Making data-driven incremental adjustments means supply chains can maximize efficiency and drive profitability.
Supply chain management is a constant tug-of-war. With so many different individual companies involved – each bringing with them their own set of business goals and objectives – the idea of working together and being transparent about activity and performance with one another can seem daunting. Every level of the chain has its own complex processes and ensuring everyone is doing their part to boost efficiency and, therefore, driving profits for the chain as a whole is a significant undertaking.
Looking to improve supply chain performance, there’s no doubt that businesses should strive for a flexible structure that allows them to adjust to changes in customer demand. Ultimately, this creates a business model that boosts profitability for the supply chain itself, as well as creates a positive experience for the end-user. The idea of a demand-driven supply chain is nothing new, and many organizations think of this model as the way to improve overall business performance. However, putting these demand-driven initiatives in place isn’t easy. How can these companies work together to ensure their operations and goals are aligned? And how can they pinpoint customer needs and behaviors in order to optimize end-to-end processes to best serve them?
At each level of the supply chain – from suppliers to distributors to retailers – valuable data is being collected that can be leveraged for better answers on how to improve supply chain performance. Achieving a successful demand-driven supply chain is a balancing act. By looking to their vast pools of information, businesses can make valuable correlations between relevant data to anticipate demand and improve synchronization. In short, this means increasing transparency up and down the value chain.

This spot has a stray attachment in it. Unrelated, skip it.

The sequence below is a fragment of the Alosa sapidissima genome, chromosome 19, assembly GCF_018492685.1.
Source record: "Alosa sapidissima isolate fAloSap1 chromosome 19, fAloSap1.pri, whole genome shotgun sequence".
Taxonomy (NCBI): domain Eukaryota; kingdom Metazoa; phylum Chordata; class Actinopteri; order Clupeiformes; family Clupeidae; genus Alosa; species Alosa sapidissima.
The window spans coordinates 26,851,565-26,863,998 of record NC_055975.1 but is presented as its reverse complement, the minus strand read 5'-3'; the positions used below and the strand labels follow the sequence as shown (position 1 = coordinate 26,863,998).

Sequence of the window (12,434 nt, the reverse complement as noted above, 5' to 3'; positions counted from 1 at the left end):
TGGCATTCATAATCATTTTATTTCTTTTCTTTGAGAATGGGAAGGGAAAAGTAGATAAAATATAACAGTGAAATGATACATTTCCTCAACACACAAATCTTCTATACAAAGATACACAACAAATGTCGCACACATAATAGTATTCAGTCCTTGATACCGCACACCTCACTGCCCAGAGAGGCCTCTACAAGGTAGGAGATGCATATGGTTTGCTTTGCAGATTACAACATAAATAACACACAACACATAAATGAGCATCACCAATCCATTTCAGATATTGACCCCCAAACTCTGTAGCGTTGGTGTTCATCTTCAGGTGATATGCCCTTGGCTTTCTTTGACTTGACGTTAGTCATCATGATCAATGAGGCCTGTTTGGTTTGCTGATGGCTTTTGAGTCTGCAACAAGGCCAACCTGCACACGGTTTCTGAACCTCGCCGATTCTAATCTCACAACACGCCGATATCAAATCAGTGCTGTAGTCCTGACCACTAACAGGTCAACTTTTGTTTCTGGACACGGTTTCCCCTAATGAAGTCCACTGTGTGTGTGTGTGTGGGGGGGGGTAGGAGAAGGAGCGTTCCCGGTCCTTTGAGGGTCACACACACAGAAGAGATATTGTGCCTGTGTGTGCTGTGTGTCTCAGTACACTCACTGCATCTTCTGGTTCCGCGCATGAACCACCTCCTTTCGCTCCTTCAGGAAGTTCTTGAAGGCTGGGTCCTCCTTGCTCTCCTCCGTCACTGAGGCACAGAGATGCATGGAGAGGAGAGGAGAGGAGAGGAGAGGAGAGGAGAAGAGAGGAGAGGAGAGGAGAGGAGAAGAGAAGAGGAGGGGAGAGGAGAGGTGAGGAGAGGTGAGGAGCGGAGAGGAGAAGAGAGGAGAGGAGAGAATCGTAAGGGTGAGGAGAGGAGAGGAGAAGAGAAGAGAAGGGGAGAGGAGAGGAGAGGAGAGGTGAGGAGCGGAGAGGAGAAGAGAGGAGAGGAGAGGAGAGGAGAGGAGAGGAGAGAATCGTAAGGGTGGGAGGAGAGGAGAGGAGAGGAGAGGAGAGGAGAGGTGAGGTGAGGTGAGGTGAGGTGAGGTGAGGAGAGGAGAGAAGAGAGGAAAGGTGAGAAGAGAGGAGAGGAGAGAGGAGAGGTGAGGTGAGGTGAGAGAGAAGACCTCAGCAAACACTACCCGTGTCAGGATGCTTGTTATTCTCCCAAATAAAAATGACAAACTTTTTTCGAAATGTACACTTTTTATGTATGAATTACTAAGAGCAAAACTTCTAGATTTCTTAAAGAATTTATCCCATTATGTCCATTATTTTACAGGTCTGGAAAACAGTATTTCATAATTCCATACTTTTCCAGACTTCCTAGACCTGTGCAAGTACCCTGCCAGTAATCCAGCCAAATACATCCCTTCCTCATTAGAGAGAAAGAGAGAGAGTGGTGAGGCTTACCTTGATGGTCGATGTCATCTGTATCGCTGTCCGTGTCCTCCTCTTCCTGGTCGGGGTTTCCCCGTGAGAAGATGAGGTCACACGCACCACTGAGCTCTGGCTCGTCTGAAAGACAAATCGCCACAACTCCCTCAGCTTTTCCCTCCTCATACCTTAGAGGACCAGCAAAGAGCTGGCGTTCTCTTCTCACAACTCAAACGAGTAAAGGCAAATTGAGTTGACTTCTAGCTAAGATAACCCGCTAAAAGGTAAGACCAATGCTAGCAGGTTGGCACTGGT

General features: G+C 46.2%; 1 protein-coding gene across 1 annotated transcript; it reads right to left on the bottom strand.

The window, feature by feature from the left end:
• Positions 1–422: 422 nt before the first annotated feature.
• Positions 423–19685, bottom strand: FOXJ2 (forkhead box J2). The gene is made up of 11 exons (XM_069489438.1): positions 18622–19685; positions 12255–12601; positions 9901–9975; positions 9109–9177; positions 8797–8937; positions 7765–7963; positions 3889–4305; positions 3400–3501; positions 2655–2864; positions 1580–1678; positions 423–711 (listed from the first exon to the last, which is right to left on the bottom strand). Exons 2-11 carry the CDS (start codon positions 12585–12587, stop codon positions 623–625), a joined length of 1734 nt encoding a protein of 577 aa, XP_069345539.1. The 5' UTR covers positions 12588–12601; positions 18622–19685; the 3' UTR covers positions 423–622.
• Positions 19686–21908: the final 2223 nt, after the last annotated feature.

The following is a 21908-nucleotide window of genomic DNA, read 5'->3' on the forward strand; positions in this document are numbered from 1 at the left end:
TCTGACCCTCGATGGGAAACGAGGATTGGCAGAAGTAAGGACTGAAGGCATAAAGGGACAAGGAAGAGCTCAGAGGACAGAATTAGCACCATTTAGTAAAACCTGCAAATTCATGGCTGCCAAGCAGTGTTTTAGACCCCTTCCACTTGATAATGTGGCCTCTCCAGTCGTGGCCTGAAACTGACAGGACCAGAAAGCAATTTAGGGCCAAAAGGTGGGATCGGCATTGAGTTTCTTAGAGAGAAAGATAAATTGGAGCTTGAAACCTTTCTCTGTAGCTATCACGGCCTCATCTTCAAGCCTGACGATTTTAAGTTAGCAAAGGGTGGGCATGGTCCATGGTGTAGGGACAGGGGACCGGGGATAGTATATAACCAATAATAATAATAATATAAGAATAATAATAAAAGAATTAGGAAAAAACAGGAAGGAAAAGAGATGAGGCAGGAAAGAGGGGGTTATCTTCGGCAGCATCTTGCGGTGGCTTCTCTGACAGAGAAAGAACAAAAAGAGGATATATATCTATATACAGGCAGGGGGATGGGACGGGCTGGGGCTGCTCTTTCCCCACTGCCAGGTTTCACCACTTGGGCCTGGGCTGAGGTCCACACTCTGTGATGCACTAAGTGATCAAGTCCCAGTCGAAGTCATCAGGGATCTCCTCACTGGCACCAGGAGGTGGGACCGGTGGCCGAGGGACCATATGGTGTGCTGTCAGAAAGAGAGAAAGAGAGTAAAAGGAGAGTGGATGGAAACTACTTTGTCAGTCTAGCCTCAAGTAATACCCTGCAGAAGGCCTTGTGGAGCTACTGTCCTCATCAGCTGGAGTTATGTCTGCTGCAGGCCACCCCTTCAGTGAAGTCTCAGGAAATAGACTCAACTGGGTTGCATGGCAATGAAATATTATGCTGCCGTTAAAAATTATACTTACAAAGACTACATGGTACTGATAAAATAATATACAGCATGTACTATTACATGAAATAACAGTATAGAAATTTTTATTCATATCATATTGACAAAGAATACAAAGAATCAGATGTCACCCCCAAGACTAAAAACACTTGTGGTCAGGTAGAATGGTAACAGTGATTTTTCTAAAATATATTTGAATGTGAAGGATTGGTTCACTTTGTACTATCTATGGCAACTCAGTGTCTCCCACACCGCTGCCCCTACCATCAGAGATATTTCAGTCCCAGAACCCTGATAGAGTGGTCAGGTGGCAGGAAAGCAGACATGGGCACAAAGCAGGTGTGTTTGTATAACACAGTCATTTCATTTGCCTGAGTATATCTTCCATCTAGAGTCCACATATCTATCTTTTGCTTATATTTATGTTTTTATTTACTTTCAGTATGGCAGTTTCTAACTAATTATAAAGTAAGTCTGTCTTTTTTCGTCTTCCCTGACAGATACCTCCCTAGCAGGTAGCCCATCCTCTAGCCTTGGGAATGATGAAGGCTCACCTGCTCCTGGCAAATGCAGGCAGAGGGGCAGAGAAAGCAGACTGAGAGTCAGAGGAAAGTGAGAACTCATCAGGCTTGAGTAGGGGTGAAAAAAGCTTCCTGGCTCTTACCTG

Balancing inventory with expected demand
The most complex part of the equation is actually understanding demand. Looking to historical sales, inventory turns and relevant insights related to other variables in the supply chain – such as staffing information, travel timelines, shipping details – businesses can gain an accurate visual of market demand at any given moment. Take for example a grocer that is preparing for an influx of customers ahead of big storm later that week. In order to ensure the store has enough stock of the right products, managers should look at the data from its POS system around the time of the last big blizzard. Seeing that the most purchased products were loaves of bread, bottled water and milk, the grocer can then look to place extra orders for these items so they’re in-store the day before the expected storm. Leveraging this transaction-level information, businesses can take a data-driven approach to optimizing their product portfolio in order to effectively meet expected demand and balance inventory.